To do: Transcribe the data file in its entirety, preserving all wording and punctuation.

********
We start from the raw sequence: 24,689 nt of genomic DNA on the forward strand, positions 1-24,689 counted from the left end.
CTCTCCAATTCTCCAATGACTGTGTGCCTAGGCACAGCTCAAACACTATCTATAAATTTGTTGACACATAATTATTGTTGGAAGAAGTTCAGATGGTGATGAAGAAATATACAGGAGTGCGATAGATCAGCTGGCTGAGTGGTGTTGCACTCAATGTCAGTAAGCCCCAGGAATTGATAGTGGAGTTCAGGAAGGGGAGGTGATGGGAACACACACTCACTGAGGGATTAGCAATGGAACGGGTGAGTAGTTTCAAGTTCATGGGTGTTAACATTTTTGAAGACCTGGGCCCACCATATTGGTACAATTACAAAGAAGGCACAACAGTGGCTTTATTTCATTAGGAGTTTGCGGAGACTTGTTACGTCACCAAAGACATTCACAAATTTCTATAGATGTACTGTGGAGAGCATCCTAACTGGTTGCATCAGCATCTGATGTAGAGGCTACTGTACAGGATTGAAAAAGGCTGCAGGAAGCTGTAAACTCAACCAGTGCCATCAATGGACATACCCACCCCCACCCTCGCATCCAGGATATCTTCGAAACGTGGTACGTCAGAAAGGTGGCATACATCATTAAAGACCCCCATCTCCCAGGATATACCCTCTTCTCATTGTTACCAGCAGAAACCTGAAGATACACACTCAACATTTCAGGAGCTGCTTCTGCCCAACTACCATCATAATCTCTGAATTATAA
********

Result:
We start from the raw sequence: 24,689 nt of genomic DNA on the forward strand, positions 1-24,689 counted from the left end.
CTCTCCAATTCTCCAATGACTGTGTGCCTAGGCACAGCTCAAACACTATCTATAAATTTGTTGACACATAATTATTGTTGGAAGAAGTTCAGATGGTGATGAAGAAATATACAGGAGTGCGATAGATCAGCTGGCTGAGTGGTGTTGCACTCAATGTCAGTAAGCCCCAGGAATTGATAGTGGAGTTCAGGAAGGGGAGGTGATGGGAACACACACTCACTGAGGGATTAGCAATGGAACGGGTGAGTAGTTTCAAGTTCATGGGTGTTAACATTTTTGAAGACCTGGGCCCACCATATTGGTACAATTACAAAGAAGGCACAACAGTGGCTTTATTTCATTAGGAGTTTGCGGAGACTTGTTACGTCACCAAAGACATTCACAAATTTCTATAGATGTACTGTGGAGAGCATCCTAACTGGTTGCATCAGCATCTGATGTAGAGGCTACTGTACAGGATTGAAAAAGGCTGCAGGAAGCTGTAAACTCAACCAGTGCCATCAATGGACATACCCACCCCCACCCTCGCATCCAGGATATCTTCGAAACGTGGTACGTCAGAAAGGTGGCATACATCATTAAAGACCCCCATCTCCCAGGATATACCCTCTTCTCATTGTTACCAGCAGAAACCTGAAGATACACACTCAACATTTCAGGAGCTGCTTCTGCCCAACTACCATCATAATCTCTGAATTATAA